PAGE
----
By Ed Korczynski, Sr. Technical Editor, Solid State Technology and SemiMD
The “Internet of Things” (IoT) has been seen as the next major market that will demand high volumes of integrated circuits (IC). The IoT can be loosely defined as a network of small, low-cost, ubiquitous electronic devices where sensing data and communicating information occurs without direct human intervention. Each device would function as a “smart node” in the network by doing some low-level signal processing to filter signals from noise, and to reduce the bandwidth needed for node-to-node communications. The nodes will need to communicate up to some manner of a “cloud” for secure memory storage and to bounce actionable information down to humans.
Figure 1 shows a conservative forecast of the global IoT market that was recently published by IDC. IDC expects the worldwide IoT installed base to experience a compound annual growth rate (CAGR) of 17.5% from 2013 to 2020, starting from 9.1 billion smart nodes installed at the end of 2013 and growing to 28.1 billion units by 2020.
Due to the anticipated elastic-demand for IoT devices that would come from cost reductions, the forecasts for the number of IoT nodes ranges to 50 billion or even 80 billion by the year 2020, as documented in the recent online Pete’s Post “Don’t Hack My Light Bulb, Bro”. The post also provides an excellent overview of recent discussions regarding the host of additional technology and business challenges associated with the enterprise infrastructure and security issues surrounding the integration of vast streams of new information.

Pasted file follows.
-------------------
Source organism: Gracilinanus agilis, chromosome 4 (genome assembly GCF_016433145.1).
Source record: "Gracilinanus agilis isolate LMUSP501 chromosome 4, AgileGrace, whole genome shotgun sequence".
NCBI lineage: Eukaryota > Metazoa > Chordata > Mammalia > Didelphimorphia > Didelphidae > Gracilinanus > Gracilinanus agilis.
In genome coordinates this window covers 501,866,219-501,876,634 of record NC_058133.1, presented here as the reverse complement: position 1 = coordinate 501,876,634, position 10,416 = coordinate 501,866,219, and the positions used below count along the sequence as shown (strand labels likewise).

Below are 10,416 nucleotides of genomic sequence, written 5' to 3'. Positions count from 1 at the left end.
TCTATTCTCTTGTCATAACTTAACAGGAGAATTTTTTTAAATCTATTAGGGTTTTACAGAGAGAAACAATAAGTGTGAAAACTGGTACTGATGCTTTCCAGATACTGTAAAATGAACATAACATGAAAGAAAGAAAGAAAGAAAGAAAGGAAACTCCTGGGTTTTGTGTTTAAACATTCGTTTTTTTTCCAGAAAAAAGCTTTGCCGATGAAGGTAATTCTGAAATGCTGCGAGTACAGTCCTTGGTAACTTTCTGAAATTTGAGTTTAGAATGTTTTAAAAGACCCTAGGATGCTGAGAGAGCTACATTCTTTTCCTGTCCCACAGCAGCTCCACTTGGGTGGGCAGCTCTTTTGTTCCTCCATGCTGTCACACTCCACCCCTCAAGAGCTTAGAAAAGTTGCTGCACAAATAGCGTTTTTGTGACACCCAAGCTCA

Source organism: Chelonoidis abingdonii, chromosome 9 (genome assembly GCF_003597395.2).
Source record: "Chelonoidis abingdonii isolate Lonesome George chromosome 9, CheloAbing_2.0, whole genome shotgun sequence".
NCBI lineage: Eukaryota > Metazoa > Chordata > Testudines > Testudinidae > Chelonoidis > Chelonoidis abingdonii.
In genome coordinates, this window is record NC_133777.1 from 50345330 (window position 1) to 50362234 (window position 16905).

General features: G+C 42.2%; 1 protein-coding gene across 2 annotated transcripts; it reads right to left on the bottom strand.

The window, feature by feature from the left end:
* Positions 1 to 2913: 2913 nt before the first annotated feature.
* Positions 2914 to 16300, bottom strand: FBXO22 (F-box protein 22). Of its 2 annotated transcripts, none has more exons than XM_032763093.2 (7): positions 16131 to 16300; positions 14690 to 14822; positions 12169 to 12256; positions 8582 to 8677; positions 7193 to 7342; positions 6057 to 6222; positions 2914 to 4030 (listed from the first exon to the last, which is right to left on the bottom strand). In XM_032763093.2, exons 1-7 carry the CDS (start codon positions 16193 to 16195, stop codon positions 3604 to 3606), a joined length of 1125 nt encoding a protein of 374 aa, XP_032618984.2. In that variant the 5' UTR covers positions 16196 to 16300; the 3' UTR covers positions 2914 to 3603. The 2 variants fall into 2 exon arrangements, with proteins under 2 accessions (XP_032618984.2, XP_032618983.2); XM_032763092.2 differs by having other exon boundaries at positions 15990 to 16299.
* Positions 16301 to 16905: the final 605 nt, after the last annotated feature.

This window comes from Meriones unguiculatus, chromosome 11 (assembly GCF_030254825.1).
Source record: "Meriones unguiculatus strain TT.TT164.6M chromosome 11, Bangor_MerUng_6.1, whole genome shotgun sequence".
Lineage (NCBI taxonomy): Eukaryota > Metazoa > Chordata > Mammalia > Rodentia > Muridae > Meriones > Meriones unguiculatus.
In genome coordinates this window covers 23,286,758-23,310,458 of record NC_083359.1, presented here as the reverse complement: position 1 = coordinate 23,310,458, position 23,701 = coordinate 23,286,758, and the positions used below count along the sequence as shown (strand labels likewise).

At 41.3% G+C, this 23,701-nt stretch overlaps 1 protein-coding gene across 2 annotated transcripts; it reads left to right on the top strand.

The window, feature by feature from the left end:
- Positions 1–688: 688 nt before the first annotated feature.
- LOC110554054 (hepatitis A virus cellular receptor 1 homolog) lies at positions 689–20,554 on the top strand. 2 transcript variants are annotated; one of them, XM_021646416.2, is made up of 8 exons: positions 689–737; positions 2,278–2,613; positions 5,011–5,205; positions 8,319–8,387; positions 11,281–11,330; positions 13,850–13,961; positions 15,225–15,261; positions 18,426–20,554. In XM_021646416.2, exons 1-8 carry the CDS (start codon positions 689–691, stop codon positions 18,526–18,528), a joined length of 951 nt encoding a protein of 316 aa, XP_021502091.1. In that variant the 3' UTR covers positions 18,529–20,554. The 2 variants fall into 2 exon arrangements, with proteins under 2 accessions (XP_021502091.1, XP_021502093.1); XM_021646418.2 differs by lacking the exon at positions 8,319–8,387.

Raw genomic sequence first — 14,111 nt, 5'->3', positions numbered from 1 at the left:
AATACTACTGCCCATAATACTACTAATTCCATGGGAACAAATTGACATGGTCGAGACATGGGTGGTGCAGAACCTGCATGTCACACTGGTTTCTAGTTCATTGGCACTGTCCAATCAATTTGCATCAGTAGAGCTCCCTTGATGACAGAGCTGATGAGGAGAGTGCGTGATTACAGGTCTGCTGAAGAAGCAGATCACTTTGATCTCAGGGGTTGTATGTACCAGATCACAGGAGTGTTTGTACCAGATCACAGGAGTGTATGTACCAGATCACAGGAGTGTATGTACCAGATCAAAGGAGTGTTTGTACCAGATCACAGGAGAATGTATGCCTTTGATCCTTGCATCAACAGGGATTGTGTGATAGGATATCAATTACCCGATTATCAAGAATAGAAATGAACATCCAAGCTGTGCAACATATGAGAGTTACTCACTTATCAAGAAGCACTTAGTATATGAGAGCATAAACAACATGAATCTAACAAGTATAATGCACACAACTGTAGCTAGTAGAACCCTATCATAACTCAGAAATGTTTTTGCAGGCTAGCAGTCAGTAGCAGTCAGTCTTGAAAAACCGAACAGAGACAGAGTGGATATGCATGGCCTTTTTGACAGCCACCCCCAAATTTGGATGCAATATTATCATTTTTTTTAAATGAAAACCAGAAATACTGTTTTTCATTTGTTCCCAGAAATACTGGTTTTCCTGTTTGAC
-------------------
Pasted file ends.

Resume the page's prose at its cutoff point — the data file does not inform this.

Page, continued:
As shown in Figure 1, the smart nodes form the foundation for the whole IoT. Consequently, the world will need low-cost high-volume manufacturing (HVM) technologies to create the different functionalites needed for smart nodes. Sensor- and logic-technologies to enable IoT smart nodes will generally evolve from existing IC applications, while R&D continues in Radio Frequency (RF) communications and in Micro Electro-Mechanical Systems (MEMS) energy harvesting.
IoT smart-nodes will use wireless RF technologies to communicate between themselves and with the “cloud.” In support of rapid growth in the 71-86 GHz RF “E-band” telecom backhaul segment—which transports data from cell sites in the peripheral radio access network (RAN) to the wireless packet core—Presto Engineering recently announced a non-captive production-scale testing service for 50µm-thin gallium arsenide wafers.
Silicon-On-Insulator (SOI) substrate supplier Soitec has excellent perspective on the global market for RF chips, since it’s High-Resistivity SOI (HR-SOI) wafers are widely used in commercial fabs. Bernard Aspar, senior vice president and general manager of the Communications and Power business unit of Soitec, explained to SemiMD in an exclusive interview why the market for RF chips is growing rapdily. RF front-end module unit sales are forecasted to increase at a CAGR of ~16% over the period of 2013-2017, while the area of silicon needing to be delivered could actually increase at ~30% CAGR. RF chips are increasing in average size due to the need to integrate multiple standards for wireless communications and multiple antenna switches. “The first components to be integrated in silicon were the antenna switches, moving from 70% on GaAs in 2010 to more than 80% on SOI in 2014,“ said Aspar.
Soitec claims that >80% of smart-phones today use an RF chip built on a wafer from the company, based on sales last year of >300k 200mm HR-SOI wafers. Due to anticipated future growth in RF demand, the company has plans to eventually move HR-SOI production to 300mm diameter wafers. Most of the anticipated demand will be for the company’s new variant of HR-SOI called eSI (“enhanced Signal Integrity”previously called “Trap Rich”) with a measured effective resistivity as high as 10 kOhm-cm for improved device performance.